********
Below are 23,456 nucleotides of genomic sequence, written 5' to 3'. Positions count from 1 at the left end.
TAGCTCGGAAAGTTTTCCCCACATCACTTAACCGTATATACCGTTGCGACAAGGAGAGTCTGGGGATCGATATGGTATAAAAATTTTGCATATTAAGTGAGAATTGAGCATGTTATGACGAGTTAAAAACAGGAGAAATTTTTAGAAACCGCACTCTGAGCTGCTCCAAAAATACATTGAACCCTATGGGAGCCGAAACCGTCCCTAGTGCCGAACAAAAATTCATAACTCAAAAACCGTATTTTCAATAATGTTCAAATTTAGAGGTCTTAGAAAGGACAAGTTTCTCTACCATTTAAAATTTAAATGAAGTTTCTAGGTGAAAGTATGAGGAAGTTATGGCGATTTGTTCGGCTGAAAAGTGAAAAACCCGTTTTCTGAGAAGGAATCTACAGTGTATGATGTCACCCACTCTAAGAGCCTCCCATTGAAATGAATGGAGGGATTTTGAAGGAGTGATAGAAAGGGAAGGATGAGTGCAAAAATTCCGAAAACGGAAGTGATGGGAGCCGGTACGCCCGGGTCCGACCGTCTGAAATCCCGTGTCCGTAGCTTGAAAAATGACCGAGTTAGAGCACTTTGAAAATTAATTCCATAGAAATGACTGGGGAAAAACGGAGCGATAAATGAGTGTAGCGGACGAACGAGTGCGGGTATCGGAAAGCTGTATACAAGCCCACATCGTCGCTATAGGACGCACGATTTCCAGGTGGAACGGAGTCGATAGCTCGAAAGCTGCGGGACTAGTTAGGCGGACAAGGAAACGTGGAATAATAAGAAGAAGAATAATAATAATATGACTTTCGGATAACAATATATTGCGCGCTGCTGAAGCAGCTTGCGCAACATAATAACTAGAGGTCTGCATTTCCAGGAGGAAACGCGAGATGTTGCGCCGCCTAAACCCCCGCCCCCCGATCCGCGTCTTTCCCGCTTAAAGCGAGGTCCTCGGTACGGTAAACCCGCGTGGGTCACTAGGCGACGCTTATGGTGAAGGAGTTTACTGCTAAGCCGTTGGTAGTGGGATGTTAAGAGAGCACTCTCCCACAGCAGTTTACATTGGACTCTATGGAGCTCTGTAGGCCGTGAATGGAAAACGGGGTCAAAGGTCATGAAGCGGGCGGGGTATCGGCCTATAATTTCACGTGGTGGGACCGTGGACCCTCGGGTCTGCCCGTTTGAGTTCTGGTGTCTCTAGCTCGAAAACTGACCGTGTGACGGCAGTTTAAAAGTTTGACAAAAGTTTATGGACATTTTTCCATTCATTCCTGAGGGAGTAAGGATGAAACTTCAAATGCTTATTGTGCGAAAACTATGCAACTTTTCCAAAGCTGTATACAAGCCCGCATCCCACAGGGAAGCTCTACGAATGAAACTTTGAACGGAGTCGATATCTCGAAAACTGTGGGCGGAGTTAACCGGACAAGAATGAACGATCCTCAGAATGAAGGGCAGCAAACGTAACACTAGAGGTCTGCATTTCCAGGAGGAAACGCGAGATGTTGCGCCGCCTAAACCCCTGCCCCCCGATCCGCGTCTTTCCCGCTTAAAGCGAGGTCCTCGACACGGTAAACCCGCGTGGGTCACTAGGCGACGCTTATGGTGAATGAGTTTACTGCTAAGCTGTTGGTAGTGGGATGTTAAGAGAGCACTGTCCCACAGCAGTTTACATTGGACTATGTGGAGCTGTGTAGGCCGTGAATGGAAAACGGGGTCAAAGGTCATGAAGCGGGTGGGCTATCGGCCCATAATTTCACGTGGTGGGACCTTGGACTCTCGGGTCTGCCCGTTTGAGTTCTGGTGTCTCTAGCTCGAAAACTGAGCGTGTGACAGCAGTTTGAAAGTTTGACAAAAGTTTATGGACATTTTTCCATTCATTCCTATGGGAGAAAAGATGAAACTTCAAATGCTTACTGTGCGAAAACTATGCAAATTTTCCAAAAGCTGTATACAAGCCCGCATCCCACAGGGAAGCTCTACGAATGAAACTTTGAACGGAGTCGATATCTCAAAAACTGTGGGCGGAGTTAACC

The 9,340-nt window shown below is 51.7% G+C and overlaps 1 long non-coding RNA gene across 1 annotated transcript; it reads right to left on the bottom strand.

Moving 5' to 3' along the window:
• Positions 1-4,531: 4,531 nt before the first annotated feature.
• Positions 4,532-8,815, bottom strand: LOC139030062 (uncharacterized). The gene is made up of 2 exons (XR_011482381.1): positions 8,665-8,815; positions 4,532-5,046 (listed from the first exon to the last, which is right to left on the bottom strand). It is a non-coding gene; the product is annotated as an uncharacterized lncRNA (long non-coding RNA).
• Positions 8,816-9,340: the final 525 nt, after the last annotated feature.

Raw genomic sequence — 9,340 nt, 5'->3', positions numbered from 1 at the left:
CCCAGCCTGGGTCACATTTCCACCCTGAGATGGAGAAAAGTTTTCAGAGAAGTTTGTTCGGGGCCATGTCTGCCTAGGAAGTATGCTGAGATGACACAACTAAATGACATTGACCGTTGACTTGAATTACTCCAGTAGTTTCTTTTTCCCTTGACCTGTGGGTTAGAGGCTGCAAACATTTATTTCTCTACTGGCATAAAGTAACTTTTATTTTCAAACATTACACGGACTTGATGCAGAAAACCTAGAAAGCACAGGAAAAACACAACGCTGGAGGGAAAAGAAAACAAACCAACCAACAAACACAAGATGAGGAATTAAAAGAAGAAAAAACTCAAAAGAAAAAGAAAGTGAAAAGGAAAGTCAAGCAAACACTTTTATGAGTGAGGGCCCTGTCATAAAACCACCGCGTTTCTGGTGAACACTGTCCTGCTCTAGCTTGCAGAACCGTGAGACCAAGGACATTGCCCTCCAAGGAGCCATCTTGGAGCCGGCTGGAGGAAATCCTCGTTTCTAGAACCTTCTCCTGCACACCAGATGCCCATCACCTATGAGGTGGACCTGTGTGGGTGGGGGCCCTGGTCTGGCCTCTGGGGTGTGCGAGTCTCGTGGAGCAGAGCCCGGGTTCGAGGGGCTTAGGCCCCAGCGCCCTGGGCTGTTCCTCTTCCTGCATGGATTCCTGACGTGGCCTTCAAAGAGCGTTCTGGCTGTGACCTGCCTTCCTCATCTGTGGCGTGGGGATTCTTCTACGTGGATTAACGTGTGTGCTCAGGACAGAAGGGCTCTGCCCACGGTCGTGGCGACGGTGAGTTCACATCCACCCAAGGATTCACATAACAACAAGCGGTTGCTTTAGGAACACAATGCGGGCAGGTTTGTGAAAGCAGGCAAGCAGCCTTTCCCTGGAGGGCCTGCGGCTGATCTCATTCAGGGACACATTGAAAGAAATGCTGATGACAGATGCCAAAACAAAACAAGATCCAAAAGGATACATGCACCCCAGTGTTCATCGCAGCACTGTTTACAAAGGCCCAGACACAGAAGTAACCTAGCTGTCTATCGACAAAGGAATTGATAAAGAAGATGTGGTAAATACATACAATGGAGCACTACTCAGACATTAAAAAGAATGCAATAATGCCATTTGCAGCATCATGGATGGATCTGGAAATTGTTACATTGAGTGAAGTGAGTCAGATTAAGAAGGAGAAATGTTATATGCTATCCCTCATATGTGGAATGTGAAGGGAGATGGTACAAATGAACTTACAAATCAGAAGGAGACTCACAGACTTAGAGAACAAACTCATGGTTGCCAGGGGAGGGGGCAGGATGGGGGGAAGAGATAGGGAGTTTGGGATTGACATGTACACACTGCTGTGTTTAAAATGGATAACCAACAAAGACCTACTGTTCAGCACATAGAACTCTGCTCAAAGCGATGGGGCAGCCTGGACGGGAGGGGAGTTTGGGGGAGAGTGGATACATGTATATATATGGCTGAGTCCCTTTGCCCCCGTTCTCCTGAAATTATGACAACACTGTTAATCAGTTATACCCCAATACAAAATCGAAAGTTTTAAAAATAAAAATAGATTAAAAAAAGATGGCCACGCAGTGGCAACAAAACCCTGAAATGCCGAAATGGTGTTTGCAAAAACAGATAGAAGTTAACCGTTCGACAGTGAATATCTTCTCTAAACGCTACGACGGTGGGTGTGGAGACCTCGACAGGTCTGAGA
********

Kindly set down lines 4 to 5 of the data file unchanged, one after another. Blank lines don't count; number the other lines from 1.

Moving 5' to 3' along the window:
• Positions 1-4,531: 4,531 nt before the first annotated feature.